Back then The Fiji Times cost 50 cents but my parents did not mind buying one as everyone in the family had an opportunity to read news.

When I reached secondary school, the cost went up to 60 cents and I vividly remember one child would contribute 10 cents per week so our class was able to buy a copy of The Fiji Times from Monday to Friday from Reddy’s Supermarket in Wainikoro.

My first letter to the editor was an obituary to the late Tu Kiti our former 7s coach and then until 2003 I wrote a few letters on our 7s team.

I had to post the letters from Labasa Post Office.

My interest in writing declined and then I must say that our letter to the editor guru Allen Lockington inspired me to write and I started writing again from 2014 and to date my letters can only be found in The Fiji Times because I believe in the newspaper’s ethics and principles and the stand The Fiji Times has taken to report what is accurate.

Even today when I read stories from the Parliament house, I am proud that The Fiji Times reports accurately.

When you read both newspapers the difference becomes crystal clear and for this I thank our newspaper.

Last night The Fiji Times staff members and management celebrated the 150th anniversary in a grand way at GPH and once again I salute The Fiji Times for holding the true ideals of journalism.

I also thank my fellow writers for sharing their experiences with The Fiji Times and after reading the many letters I can conclude soundly that The Fiji Times is getting stronger and stronger.

Thus, congratulations to the staff members and management of The Fiji Times.

Rajnesh Ishwar Lingam, Nadawa, Nasinu

Congratulations The Fiji Times

ONE hundred and fifty years of experience is not easy to achieve, nevertheless, The Fiji Times has achieved this milestone.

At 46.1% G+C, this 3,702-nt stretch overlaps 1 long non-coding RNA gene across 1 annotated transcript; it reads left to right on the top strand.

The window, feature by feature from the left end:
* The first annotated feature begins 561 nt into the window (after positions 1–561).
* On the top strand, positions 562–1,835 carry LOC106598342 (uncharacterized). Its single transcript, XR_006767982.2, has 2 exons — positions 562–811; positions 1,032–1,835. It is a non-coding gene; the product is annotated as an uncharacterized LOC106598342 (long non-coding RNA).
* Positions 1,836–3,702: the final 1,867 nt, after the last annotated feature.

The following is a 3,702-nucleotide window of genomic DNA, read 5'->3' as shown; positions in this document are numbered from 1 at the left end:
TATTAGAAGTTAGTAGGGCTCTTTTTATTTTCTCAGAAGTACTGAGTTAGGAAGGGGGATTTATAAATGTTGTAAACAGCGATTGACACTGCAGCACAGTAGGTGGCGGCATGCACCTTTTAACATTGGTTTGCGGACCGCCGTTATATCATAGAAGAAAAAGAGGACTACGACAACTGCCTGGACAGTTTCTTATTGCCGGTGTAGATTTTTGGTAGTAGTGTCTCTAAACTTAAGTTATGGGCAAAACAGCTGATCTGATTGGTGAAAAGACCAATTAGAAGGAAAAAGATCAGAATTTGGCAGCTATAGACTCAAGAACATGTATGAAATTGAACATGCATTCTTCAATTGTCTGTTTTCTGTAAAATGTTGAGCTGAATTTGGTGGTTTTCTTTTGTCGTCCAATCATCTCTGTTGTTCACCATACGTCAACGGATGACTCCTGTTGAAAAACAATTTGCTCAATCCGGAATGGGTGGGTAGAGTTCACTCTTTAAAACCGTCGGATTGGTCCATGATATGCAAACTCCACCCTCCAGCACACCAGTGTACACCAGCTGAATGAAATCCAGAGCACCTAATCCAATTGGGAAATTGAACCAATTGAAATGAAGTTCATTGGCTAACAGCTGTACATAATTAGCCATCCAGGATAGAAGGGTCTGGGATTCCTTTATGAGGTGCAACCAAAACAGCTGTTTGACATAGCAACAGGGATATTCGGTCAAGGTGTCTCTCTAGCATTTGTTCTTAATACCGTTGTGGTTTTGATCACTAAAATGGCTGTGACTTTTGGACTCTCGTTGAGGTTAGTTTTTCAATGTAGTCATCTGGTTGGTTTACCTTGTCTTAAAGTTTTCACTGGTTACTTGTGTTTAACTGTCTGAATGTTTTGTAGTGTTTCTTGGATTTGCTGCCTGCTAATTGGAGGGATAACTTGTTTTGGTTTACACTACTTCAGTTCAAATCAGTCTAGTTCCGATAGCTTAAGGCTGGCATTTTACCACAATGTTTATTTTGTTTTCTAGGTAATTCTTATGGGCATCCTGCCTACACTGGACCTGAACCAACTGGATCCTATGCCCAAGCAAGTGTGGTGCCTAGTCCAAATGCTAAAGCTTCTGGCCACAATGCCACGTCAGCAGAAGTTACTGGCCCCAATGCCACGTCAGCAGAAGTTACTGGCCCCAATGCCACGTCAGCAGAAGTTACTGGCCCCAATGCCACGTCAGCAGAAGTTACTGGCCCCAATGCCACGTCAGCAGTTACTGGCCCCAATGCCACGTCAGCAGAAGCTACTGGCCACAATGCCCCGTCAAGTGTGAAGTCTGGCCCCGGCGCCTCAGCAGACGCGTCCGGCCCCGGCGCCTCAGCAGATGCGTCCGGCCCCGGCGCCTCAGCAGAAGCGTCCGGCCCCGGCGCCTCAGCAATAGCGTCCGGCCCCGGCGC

Despite this great milestone achievement, we must not forget the many trials The Fiji Times has been put through especially in time of crisis and turmoil in Fiji’s history, yet it is still standing and surviving thus far.

I would like to take this opportunity to thank the courageous staff members of The Fiji Times, past and present, those who have passed on and those who are still around, for the great contributions they have made to bring The Fiji Times to this day and era.

I wish The Fiji Times during its 150-year celebration and I sincerely hope that it will continue to do the good work it is doing especially in being a true voice of the people of Fiji.

Kositatino Tikomaibolatagane, Vuninokonoko Rd, Navua

Heartbreaking, sad story

WHILE Sikeli Kavoro’s story (FT 02/09) is heartbreaking and sad, I’m wondering why he can’t go back to his village, Vunisea, on the island of Kadavu?

Why leave a village setting in the islands to go live on the streets in Suva?

What’s stopping him from going back to his village?

Is he banned from Vunisea?

While there may be many reasons Sikeli can’t return, he is far better off being at home than on the streets of Suva.

Authorities need to investigate each and every homeless person and liaise with family members, their village, and chief, and work out a way to get them back to their homes.

Wouldn’t it be way better to be sleeping under a coconut tree on the beach at Vunisea than on a dirty concrete urban walkway?

Simon Hazelman, Savusavu

Rugby World Cup

IS the Flying Fijians team ready for the 2019 Rugby World Cup?

Watching our team play against Tonga last week, one noted several of our forwards having their knees strapped or bandaged.

There will be a lot of pressure in the scrums, breakdowns and mauls against our opponents in Japan.

Let’s just hope our players have adequate recuperation time and are highly motivated come the Rugby World Cup.

The results of our matches are as good as our players’ minds and attitudes.

I am certainly looking forward to the Rugby World Cup and have an eerie feeling that Fiji will upset the Wallabies.

Floyd Robinson, Toorak, Suva

Relegation battle